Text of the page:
Today’s theme song in ENGL 203-04 is “I Wanna Get Married,” written by Nellie McKay and included on her 2004 album Get Away From Me. If you like what you hear, you might also want to listen to McKay’s Tiny Desk Concert for National Public Radio.
Each of the poems we’re looking at today — including Blake’s “The Tyger” — exists in multiple versions. This is what makes them fluid texts. But what do we mean by a version? Continue reading “Thursday theme – The Tyger”
As we turn to consider Graff and Birkenstein’s They Say/I Say, our theme song for today is “Águas de Março” (“Waters of March”) written by Antonio Carlos Jobim (aka Tom Jobim) and performed here by Jobim and Elis Regina.
For Graff and Birkenstein, academic writing, at its heart, is a conversation, and, more generally, “writing well means entering into conversation with others” (4th ed., xiv). In their introduction, they quote the philosopher Kenneth Burke’s famous description of “the world of intellectual exchange” as a kind of un-ending conversation at an interminable party.
Here’s the full passage from Burke’s The Philosophy of Literary Form:
Where does the drama get its materials? From the “unending conversation” that is going on at the point in history when we are born. Imagine that you enter a parlor. You come late. When you arrive, others have long preceded you, and they are engaged in a heated discussion, a discussion too heated for them to pause and tell you exactly what it is about. In fact, the discussion had already begun long before any of them got there, so that no one present is qualified to retrace for you all the steps that had gone before. You listen for a while, until you decide that you have caught the tenor of the argument; then you put in your oar. Someone answers; you answer him; another comes to your defense; another aligns himself against you, to either the embarrassment or gratification of your opponent, depending upon the quality of your ally’s assistance. However, the discussion is interminable. The hour grows late, you must depart. And you do depart, with the discussion still vigorously in progress.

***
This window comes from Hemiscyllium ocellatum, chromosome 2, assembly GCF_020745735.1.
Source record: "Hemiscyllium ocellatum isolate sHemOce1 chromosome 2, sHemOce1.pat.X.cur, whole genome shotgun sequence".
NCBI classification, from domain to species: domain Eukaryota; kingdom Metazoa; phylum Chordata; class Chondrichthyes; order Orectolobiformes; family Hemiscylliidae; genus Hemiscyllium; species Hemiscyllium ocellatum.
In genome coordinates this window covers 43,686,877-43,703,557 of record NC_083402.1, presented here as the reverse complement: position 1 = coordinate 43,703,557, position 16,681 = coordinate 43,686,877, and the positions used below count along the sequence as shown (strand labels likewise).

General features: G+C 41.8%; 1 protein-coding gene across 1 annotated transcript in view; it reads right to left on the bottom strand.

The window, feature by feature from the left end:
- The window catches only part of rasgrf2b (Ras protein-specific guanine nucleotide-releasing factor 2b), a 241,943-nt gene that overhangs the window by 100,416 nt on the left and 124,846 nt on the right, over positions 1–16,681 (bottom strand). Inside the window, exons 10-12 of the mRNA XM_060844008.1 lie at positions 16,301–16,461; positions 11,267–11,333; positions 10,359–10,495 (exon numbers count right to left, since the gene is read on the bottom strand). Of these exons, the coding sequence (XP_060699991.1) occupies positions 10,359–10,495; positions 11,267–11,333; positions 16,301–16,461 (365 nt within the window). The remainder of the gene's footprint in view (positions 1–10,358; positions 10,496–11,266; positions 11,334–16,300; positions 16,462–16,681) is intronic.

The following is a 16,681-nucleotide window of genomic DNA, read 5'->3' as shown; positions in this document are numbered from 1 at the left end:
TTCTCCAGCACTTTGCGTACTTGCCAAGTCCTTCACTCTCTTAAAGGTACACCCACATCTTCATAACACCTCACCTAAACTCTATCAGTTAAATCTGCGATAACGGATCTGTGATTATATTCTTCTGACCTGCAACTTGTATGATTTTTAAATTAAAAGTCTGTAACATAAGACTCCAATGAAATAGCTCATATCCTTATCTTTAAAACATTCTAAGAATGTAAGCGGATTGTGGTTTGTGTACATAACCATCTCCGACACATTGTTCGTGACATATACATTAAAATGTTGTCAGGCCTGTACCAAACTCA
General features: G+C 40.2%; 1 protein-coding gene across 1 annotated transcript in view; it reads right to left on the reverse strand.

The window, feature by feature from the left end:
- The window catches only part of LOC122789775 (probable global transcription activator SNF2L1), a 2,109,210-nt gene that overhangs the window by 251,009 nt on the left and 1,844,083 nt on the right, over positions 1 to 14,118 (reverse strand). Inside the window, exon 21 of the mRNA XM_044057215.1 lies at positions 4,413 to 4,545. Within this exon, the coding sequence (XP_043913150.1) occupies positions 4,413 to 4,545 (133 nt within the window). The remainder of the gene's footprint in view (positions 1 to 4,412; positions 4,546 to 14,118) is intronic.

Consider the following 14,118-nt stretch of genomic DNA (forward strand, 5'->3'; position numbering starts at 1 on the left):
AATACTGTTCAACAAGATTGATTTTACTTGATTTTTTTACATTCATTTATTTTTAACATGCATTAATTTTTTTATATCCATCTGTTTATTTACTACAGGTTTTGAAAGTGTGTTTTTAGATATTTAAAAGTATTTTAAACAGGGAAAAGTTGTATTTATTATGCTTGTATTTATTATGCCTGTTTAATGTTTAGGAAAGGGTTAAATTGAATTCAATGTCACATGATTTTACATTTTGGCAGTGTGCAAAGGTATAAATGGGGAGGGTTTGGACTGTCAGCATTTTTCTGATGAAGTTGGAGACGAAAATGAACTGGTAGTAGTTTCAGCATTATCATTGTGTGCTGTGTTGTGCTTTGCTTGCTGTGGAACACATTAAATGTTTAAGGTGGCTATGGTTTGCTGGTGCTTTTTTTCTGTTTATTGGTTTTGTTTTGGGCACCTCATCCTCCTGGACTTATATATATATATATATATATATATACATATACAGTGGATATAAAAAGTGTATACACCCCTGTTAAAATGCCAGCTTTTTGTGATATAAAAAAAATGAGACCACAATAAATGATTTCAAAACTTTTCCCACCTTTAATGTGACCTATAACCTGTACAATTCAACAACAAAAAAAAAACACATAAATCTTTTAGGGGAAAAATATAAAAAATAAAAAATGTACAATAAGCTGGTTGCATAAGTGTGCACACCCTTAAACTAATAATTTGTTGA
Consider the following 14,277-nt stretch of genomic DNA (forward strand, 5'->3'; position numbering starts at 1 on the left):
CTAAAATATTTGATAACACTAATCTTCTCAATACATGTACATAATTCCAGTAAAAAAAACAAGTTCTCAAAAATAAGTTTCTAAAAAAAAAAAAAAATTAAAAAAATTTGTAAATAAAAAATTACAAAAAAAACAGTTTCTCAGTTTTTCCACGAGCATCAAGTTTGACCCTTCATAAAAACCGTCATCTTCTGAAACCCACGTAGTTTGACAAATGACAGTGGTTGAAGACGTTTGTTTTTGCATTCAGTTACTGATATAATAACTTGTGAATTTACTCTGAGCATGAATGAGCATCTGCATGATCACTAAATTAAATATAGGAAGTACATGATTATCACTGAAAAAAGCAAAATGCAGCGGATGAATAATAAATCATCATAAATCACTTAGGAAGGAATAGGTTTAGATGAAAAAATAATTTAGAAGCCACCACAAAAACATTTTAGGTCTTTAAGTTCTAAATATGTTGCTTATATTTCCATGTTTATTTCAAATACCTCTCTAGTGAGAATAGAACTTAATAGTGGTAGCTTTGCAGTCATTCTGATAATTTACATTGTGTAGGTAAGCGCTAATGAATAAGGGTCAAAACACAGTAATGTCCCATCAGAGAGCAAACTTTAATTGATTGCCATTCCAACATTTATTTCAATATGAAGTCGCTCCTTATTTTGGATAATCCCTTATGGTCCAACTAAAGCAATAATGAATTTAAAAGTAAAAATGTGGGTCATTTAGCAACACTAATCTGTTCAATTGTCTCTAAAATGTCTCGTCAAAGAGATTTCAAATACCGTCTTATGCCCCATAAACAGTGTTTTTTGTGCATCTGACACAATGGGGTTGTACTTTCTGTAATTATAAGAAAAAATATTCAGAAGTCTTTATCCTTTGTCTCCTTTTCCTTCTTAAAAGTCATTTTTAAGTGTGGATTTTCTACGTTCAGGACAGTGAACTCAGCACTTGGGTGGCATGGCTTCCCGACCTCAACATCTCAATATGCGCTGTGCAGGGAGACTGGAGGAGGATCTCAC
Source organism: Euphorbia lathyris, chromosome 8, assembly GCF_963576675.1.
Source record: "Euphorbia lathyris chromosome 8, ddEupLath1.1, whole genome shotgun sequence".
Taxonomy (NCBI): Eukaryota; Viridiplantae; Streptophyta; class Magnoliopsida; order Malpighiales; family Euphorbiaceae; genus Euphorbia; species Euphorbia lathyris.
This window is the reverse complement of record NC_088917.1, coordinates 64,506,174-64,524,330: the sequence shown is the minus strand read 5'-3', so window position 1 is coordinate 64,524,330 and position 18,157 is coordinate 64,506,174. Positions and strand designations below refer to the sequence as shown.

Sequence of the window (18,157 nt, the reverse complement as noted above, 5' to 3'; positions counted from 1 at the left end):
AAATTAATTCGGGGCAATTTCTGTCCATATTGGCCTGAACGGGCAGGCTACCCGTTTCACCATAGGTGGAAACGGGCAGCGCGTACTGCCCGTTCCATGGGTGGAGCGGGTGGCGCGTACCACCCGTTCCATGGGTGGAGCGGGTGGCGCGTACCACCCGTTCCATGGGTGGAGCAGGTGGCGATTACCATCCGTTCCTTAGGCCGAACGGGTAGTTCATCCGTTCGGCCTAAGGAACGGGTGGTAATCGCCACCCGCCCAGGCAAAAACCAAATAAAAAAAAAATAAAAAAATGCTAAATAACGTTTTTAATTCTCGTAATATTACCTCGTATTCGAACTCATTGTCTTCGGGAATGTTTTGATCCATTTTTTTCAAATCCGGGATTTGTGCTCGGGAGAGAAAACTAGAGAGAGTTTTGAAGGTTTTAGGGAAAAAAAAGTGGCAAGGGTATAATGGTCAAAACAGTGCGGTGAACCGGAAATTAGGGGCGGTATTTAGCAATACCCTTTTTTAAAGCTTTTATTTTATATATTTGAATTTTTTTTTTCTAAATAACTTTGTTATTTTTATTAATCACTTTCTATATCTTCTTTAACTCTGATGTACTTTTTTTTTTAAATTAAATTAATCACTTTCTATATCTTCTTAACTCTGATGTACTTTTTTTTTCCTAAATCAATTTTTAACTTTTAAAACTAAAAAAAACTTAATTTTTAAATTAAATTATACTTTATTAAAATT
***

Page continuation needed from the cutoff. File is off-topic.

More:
(1941; 2d ed., Louisiana State University Press, 1967, 110-11.)
It’s interesting to consider Graff and Birkenstein’s use of Burke alongside Alasdair Macintyre’s claim, which we discussed in class, that “conversation, understood widely enough, is the form of human transactions in general” (Michael Sandel, ed., Liberalism and Its Critics, New York University Press, 1984, 133).
By putting the activity of conversation at the heart of what makes humans human, Burke and Macintyre are pursuing a line of thought that grew out of the Romantic movement of the late 18th and early 19th centuries in Europe (especially in the writings of J.G. von Herder and Wilhelm von Humboldt). Interest in the origins of human language and in the relationship between language and culture led for some during this period to a re-definition of human identity in general: it wasn’t the capacity for reason (as Aristotle, for example, had supposed) so much as the capacity for language that separated human beings from other animals.
(It’s interesting to consider the fluidity of human identity at this scale. Not only does each of us, arguably, possess an identity that changes over time, but the various attempts to identify a defining characteristic of humanity as a whole means that it may be useful to think of humanity as existing in a variety of “versions.” Wikipedia’s list of names for the human species is instructive here.)